[3:29] to be put under load as the magnets are either pulled or pushed towards the coil.

[3:34] The only field directions that we’re really interested in are the ones that

[3:38] will generate torque on our system and rotate our motor. These will be

[3:42] the components of the fields in the X direction pointing left and right.

[3:45] If we ignore the Z and Y components of the field and sum up the negative

[3:50] and positive X component values we can do a very simple comparison of our coil shapes.

[3:54] With the 6-coil version, there isn’t a huge amount of difference. This kind of makes sense as we can

[4:00] have quite large circular coils, so we’re not getting that much benefit from our wedge shape.

[4:06] However, if we move to the 12 coil versions there’s quite a dramatic difference. We’re

[4:11] able to fit a lot of radial long wires in, which gives us a really nice field in the X direction.

[4:17] So looking at the magnetic fields the coils are generating we have

[4:20] a pretty clear win for the wedge coils - particularly for the 12-coil version.

[4:24] Alternatively, we can approach this problem from the opposite direction,

[4:27] given a magnet, what force will be exerted on our coil?

[4:31] To calculate this we need to know the magnetic field strength and direction

[4:35] being generated by our magnet. Knowing this,

[4:38] we can simulate the force that would be applied to our coil for a given current.

[4:41] So our first challenge is to simulate the magnetic field from one of our magnets.

[4:46] The simplest approach to this would be to model our magnet as a simple dipole. The

[4:50] formula for the magnetic field for a dipole is this. This looks a little complicated,

[4:55] to begin with, but it’s actually pretty simple.

[4:57] The bold r is the vector from the magnet to a point in space,

[5:01] the bold m is the magnetic moment of our magnet, and r is the distance from our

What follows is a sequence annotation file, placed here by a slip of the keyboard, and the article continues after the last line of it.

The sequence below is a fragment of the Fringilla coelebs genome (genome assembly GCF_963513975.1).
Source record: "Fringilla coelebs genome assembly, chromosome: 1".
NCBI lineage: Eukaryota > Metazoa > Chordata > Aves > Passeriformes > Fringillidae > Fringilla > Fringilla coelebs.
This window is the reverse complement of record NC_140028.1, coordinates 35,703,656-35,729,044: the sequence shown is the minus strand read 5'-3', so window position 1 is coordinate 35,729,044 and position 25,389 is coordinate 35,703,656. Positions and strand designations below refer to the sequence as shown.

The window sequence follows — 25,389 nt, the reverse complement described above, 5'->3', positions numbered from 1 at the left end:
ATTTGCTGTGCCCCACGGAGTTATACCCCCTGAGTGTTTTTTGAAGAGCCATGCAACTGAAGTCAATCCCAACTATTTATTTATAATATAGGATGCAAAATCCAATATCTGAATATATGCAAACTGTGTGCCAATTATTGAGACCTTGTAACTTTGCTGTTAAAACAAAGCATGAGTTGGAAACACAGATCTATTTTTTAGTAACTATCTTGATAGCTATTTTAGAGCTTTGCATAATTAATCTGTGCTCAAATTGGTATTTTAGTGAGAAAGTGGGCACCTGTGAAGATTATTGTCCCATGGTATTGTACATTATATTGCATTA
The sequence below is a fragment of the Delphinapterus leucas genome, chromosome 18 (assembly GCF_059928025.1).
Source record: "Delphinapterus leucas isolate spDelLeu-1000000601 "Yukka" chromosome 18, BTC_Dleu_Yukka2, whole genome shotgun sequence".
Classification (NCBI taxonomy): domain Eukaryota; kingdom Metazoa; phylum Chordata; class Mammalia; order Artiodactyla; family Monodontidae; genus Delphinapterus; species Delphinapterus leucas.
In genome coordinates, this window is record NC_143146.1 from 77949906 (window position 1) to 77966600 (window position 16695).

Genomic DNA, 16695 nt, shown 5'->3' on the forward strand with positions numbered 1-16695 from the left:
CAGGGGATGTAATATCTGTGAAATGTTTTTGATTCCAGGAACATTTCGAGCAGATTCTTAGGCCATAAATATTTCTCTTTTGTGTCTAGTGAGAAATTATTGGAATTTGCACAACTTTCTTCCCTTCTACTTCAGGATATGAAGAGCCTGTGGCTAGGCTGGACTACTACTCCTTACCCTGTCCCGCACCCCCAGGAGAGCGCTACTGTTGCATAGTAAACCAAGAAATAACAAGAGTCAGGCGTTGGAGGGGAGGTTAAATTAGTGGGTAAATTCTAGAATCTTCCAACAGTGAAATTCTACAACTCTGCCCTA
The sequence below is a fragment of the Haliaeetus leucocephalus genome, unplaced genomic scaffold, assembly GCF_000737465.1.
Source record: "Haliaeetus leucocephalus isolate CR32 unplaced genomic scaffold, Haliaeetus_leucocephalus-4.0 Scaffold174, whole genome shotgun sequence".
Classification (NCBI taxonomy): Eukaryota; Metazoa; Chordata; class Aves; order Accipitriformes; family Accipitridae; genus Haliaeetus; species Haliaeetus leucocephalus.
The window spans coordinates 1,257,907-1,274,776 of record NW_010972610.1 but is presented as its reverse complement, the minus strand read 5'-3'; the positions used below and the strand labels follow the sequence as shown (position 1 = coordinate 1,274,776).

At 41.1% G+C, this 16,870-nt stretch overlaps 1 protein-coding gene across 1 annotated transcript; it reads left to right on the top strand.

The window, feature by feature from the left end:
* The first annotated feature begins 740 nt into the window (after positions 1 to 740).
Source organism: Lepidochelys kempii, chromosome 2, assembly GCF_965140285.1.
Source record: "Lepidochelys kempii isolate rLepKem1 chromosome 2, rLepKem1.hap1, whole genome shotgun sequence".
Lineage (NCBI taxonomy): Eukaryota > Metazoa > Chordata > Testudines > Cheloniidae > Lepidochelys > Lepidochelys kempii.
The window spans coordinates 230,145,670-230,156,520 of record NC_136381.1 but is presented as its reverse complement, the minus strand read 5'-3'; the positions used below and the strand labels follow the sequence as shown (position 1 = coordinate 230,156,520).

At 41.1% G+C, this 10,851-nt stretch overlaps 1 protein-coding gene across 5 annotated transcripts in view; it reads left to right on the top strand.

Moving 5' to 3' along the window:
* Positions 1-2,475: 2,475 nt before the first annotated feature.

[5:06] magnet. Splitting this formula into the X, Y and Z components and making the magnetic

[5:10] moment point in the Z direction we end up with these three very simple equations.

[5:14] Using these equations we can calculate the magnetic field at any point in 3D

[5:18] space. Here’s a slice of the field looking side-on at the magnet. It

[5:23] looks exactly as you’d expect from your high school physics experiments.

[5:26] And here’s a slice of the field looking up at the magnet from below.

[5:29] We can approximate the field from one of our disk magnets by combining multiple dipole magnets.

[5:35] Here’s a simulation where I’ve used 6 dipole magnets around the edge of our disk magnet.

[5:40] We could probably get away with just using the simple dipole for our simulations,

[5:43] but it’s interesting to try and make it a bit more accurate.

[5:46] To work out the total force acting on our coil from the magnetic flux we chop the

[5:51] coil into small segments and calculate the force on each individual segment.

[5:55] We can sum up all these small forces to get the total force acting on the coil.

[6:00] We’re trying to work out how well this force will rotate the system, so I thought

[6:04] it would be interesting to simulate the forces generated as a magnet sweeps around the stator.

[6:09] Here’s the result for the spiral coil from the 6-coil PCB,

[6:13] and the result from the wedge coil. As we’d expect from our

[6:16] previous simulations of the coil magnetic fields, we don’t see that much difference.

[6:20] But, if we do the same with the 12 coil PCBs we can see quite a dramatic difference.

[6:25] We’re getting a lot more force applied from our wedege-shaped coil compared to the spiral coil.

[6:30] One thing that is very interesting is just how quickly these forces disappear as we

[6:34] move the magnet away from the coils in the Z direction - this tells us that we need to keep

[6:38] our magnets very close to the surface of the PCB if we want to get a good amount of force.

[6:43] So, hopefully, this answers the question of why people go with wedge-shaped coils,

[6:47] you can simply fit more radial lines in and the radial lines are the most important parts

[6:52] of the coils as they generate the fields in the correct direction to create torque.

[6:56] Let me know in the comments what you think of this analysis.